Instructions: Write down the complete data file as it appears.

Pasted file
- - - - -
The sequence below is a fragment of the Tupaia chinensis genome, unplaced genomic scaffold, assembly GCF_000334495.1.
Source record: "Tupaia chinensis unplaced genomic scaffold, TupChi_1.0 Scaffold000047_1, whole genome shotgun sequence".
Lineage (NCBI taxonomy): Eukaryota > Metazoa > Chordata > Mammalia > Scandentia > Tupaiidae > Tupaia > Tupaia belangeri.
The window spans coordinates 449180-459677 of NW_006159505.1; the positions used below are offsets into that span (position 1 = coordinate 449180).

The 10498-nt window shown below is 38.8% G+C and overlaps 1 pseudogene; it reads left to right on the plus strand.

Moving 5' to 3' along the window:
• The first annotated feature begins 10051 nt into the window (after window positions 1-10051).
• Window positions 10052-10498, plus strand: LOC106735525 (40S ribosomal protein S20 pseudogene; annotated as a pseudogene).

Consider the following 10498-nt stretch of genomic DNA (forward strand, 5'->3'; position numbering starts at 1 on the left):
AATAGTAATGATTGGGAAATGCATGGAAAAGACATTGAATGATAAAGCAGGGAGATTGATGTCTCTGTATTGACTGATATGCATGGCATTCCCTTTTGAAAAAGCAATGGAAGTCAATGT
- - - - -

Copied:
The sequence below is a fragment of the Tupaia chinensis genome, unplaced genomic scaffold, assembly GCF_000334495.1.
Source record: "Tupaia chinensis unplaced genomic scaffold, TupChi_1.0 Scaffold000047_1, whole genome shotgun sequence".
Lineage (NCBI taxonomy): Eukaryota > Metazoa > Chordata > Mammalia > Scandentia > Tupaiidae > Tupaia > Tupaia belangeri.
The window spans coordinates 449180-459677 of NW_006159505.1; the positions used below are offsets into that span (position 1 = coordinate 449180).

The 10498-nt window shown below is 38.8% G+C and overlaps 1 pseudogene; it reads left to right on the plus strand.

Moving 5' to 3' along the window:
• The first annotated feature begins 10051 nt into the window (after window positions 1-10051).
• Window positions 10052-10498, plus strand: LOC106735525 (40S ribosomal protein S20 pseudogene; annotated as a pseudogene).

Consider the following 10498-nt stretch of genomic DNA (forward strand, 5'->3'; position numbering starts at 1 on the left):
AATAGTAATGATTGGGAAATGCATGGAAAAGACATTGAATGATAAAGCAGGGAGATTGATGTCTCTGTATTGACTGATATGCATGGCATTCCCTTTTGAAAAAGCAATGGAAGTCAATGT